I have an article about DCA.
Obviously, giving the current state of the market, it’s scary to invest at once, so splitting in 12 shares may make sense. And in the end, the difference wont’ be too big.
It also depends on how long term you are investing for.
Nice post, one quick question what do you mean by “Money > FI should not be invested in stocks”?
It means that once I am Financially Independent, the extra money I get will not be invested in stocks but kept in cash/second pillar/stocks and such.
But I am not entirely sure about that anymore. I would think that once I am FI AND retired, cash will be better. If not retired, cash may not be that interesting.
Thanks for stopping by!
Awesome post, although I discovered only now!
I’ve been wanting to do this for myself for a while. But I feel is really complicated. You made it look very easy in this post, but I’m sure you did many hours of thinking.
You need to sort out the asset allocation, choose your broker to have the lowest fees, the investment strategy, and so on. If I add to the equation purchasing a house things are really becoming complicated.
I saw you added purchasing a house as a major event to review the IPS. Any tips strategies for that?
Anyway, just wanted to thank you for writing this post and share links to others for inspiration. I really need to step up my game and write this!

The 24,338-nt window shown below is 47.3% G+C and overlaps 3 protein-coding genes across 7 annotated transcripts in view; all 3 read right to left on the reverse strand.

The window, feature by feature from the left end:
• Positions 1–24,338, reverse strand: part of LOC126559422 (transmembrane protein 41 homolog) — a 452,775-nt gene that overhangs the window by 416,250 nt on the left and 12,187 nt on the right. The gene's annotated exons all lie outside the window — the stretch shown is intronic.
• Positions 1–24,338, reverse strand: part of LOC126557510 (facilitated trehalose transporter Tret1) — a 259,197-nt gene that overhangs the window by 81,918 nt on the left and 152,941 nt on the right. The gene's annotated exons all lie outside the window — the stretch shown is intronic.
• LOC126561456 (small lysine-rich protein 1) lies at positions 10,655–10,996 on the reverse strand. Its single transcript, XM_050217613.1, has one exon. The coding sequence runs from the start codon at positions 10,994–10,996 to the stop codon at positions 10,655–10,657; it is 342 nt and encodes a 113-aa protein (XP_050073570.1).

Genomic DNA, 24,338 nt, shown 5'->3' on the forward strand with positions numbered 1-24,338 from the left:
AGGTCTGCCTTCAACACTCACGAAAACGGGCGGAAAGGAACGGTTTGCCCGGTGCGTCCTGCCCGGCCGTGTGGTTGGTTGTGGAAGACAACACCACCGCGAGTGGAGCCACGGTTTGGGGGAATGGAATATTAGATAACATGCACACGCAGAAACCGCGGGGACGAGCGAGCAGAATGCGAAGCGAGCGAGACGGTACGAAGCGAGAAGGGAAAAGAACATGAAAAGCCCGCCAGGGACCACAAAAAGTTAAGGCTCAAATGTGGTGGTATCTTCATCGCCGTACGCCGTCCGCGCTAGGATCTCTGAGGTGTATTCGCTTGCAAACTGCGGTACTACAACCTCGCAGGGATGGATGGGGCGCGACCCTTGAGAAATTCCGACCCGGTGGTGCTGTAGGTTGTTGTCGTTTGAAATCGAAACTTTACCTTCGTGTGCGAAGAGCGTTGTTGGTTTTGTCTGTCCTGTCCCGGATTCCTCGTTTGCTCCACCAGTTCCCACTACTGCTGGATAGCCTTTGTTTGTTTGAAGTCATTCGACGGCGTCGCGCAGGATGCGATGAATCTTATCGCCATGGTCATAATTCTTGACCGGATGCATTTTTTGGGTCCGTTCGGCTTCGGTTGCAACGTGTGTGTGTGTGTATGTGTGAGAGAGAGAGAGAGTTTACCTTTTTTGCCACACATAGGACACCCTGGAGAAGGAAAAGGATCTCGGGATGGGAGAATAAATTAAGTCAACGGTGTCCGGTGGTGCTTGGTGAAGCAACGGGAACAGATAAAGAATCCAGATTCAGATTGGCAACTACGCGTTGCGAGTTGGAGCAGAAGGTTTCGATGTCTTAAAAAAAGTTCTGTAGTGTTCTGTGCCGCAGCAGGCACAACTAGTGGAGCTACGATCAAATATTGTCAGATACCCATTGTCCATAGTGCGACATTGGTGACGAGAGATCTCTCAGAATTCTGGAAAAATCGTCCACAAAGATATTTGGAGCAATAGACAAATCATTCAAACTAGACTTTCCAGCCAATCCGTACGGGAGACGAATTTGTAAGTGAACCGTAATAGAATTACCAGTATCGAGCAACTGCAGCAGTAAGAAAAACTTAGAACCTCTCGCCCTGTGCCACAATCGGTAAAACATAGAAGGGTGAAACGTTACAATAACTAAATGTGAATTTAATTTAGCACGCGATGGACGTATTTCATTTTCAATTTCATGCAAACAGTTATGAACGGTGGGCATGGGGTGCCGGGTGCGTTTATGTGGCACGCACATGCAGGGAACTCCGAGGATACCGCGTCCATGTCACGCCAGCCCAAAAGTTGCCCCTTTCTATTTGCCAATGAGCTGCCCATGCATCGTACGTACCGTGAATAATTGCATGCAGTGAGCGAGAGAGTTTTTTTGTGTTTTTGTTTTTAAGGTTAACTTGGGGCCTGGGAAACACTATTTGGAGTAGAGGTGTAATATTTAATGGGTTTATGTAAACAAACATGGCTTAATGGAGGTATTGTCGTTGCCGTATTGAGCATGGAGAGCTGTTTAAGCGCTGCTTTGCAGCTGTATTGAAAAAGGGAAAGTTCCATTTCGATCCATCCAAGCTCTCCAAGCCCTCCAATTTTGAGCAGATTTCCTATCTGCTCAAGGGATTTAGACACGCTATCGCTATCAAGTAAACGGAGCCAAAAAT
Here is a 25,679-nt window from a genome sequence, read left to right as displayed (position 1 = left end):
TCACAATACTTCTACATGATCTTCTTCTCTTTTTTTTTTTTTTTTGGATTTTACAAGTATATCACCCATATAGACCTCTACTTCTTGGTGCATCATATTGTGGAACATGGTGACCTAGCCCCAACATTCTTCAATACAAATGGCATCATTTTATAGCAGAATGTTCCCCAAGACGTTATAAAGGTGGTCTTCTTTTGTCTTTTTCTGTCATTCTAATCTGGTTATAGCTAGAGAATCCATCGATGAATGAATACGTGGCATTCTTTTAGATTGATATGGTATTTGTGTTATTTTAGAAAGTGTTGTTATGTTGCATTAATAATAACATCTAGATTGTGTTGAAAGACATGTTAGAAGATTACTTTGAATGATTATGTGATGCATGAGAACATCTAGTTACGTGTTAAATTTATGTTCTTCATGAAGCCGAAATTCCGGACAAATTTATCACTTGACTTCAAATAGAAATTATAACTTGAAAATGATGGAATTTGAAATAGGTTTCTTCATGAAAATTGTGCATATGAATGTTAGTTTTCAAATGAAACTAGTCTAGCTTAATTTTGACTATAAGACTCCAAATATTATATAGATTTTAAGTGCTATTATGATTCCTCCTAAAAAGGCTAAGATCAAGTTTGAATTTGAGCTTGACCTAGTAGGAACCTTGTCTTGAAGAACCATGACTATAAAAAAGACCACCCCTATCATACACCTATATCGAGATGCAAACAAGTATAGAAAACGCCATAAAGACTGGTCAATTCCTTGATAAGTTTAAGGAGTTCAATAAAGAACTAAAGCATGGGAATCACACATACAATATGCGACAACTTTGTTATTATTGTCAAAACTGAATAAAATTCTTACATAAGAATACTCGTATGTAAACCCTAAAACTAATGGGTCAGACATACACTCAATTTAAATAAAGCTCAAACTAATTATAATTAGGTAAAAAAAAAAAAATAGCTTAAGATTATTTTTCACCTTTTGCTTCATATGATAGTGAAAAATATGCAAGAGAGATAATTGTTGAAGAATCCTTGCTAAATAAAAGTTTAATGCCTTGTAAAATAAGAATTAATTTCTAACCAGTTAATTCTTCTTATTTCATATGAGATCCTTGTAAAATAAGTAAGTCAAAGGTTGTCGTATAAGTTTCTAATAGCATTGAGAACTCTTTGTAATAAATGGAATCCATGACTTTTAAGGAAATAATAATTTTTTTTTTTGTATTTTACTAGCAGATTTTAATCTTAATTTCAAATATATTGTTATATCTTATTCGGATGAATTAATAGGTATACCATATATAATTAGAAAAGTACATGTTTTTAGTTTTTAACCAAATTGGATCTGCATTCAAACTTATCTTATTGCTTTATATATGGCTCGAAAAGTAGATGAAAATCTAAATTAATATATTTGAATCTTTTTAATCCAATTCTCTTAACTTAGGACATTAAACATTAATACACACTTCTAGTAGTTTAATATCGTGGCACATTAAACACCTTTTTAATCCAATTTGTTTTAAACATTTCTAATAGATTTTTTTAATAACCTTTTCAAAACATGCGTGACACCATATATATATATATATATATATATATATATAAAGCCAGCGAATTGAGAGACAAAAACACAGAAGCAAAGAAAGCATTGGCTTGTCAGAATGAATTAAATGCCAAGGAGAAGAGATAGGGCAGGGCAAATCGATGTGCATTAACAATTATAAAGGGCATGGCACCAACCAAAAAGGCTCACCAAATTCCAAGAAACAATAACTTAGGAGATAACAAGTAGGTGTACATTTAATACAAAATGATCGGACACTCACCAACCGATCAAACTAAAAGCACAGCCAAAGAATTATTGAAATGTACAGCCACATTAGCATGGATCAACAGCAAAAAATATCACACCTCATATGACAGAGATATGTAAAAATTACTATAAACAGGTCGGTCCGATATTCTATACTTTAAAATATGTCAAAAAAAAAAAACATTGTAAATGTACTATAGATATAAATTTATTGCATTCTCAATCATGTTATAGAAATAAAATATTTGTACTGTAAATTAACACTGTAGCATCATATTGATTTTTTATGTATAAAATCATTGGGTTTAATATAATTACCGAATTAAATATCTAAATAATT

It’s not that complicated honestly. But it takes time, that’s true! And it is excellent exercise.
Buying a house means some of your asset allocation will change to Real Estate. And it also means that you need to factor in your mortgage. You need to decide whether you are going to actively amortize the house or not. Things like that :)
Thanks for stopping by!
Nice, I also have an IPS published! Really helpful document for me especially when market behaviour changes and I want to chase the next shiny object.
Well done :)
I think it is very important to be able to tell how to react in important financial situations.
Thanks for stopping by and good luck with your investing!
Hi, I am already retired, 55 years old. I live in Spain. Can you recommend a split among my investments, i.e. bonds vs stocks, US vs rest of the world, and if possible a straight forward recommendation of ETFs that I may contract. thank you
I am not a financial advisor, I don’t do pesronal portfolio recommendations.
You can read my articles about this subject:
* The Complete Guide to Asset Allocation